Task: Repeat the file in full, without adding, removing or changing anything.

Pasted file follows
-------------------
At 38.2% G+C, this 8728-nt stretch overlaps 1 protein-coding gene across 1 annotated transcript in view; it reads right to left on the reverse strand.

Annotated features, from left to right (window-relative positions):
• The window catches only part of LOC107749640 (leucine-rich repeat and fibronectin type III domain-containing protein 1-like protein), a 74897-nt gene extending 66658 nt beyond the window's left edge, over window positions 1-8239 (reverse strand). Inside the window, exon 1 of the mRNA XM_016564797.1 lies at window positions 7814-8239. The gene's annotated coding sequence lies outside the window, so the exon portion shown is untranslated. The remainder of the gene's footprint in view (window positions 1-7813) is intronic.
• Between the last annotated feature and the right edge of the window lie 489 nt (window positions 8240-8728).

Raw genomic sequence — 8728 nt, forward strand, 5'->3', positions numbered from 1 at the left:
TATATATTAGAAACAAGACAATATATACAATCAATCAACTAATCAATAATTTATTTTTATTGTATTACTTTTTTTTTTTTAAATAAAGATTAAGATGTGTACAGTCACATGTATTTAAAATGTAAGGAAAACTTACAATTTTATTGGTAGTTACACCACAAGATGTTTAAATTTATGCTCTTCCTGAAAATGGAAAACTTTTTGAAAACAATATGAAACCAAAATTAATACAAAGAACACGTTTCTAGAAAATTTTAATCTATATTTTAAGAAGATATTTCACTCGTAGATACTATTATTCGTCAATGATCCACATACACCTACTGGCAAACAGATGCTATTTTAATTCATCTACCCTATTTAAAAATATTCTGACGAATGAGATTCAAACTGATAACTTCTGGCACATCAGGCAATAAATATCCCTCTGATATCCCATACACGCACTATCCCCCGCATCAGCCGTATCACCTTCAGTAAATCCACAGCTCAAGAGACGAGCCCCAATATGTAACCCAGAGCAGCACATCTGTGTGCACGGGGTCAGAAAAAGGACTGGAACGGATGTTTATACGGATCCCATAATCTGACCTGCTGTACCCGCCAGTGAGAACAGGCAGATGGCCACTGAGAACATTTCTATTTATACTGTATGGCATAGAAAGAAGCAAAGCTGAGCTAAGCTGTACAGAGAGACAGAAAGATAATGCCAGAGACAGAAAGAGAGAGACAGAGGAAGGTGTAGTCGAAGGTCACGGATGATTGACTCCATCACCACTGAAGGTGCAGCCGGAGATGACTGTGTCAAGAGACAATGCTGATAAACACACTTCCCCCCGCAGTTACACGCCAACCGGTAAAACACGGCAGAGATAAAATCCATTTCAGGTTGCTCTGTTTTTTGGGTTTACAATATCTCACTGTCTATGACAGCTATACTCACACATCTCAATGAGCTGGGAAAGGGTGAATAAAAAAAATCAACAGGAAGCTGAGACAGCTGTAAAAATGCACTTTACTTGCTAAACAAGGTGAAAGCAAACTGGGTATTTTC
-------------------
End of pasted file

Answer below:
At 38.2% G+C, this 8728-nt stretch overlaps 1 protein-coding gene across 1 annotated transcript in view; it reads right to left on the reverse strand.

Annotated features, from left to right (window-relative positions):
• The window catches only part of LOC107749640 (leucine-rich repeat and fibronectin type III domain-containing protein 1-like protein), a 74897-nt gene extending 66658 nt beyond the window's left edge, over window positions 1-8239 (reverse strand). Inside the window, exon 1 of the mRNA XM_016564797.1 lies at window positions 7814-8239. The gene's annotated coding sequence lies outside the window, so the exon portion shown is untranslated. The remainder of the gene's footprint in view (window positions 1-7813) is intronic.
• Between the last annotated feature and the right edge of the window lie 489 nt (window positions 8240-8728).

Raw genomic sequence — 8728 nt, forward strand, 5'->3', positions numbered from 1 at the left:
TATATATTAGAAACAAGACAATATATACAATCAATCAACTAATCAATAATTTATTTTTATTGTATTACTTTTTTTTTTTTAAATAAAGATTAAGATGTGTACAGTCACATGTATTTAAAATGTAAGGAAAACTTACAATTTTATTGGTAGTTACACCACAAGATGTTTAAATTTATGCTCTTCCTGAAAATGGAAAACTTTTTGAAAACAATATGAAACCAAAATTAATACAAAGAACACGTTTCTAGAAAATTTTAATCTATATTTTAAGAAGATATTTCACTCGTAGATACTATTATTCGTCAATGATCCACATACACCTACTGGCAAACAGATGCTATTTTAATTCATCTACCCTATTTAAAAATATTCTGACGAATGAGATTCAAACTGATAACTTCTGGCACATCAGGCAATAAATATCCCTCTGATATCCCATACACGCACTATCCCCCGCATCAGCCGTATCACCTTCAGTAAATCCACAGCTCAAGAGACGAGCCCCAATATGTAACCCAGAGCAGCACATCTGTGTGCACGGGGTCAGAAAAAGGACTGGAACGGATGTTTATACGGATCCCATAATCTGACCTGCTGTACCCGCCAGTGAGAACAGGCAGATGGCCACTGAGAACATTTCTATTTATACTGTATGGCATAGAAAGAAGCAAAGCTGAGCTAAGCTGTACAGAGAGACAGAAAGATAATGCCAGAGACAGAAAGAGAGAGACAGAGGAAGGTGTAGTCGAAGGTCACGGATGATTGACTCCATCACCACTGAAGGTGCAGCCGGAGATGACTGTGTCAAGAGACAATGCTGATAAACACACTTCCCCCCGCAGTTACACGCCAACCGGTAAAACACGGCAGAGATAAAATCCATTTCAGGTTGCTCTGTTTTTTGGGTTTACAATATCTCACTGTCTATGACAGCTATACTCACACATCTCAATGAGCTGGGAAAGGGTGAATAAAAAAAATCAACAGGAAGCTGAGACAGCTGTAAAAATGCACTTTACTTGCTAAACAAGGTGAAAGCAAACTGGGTATTTTC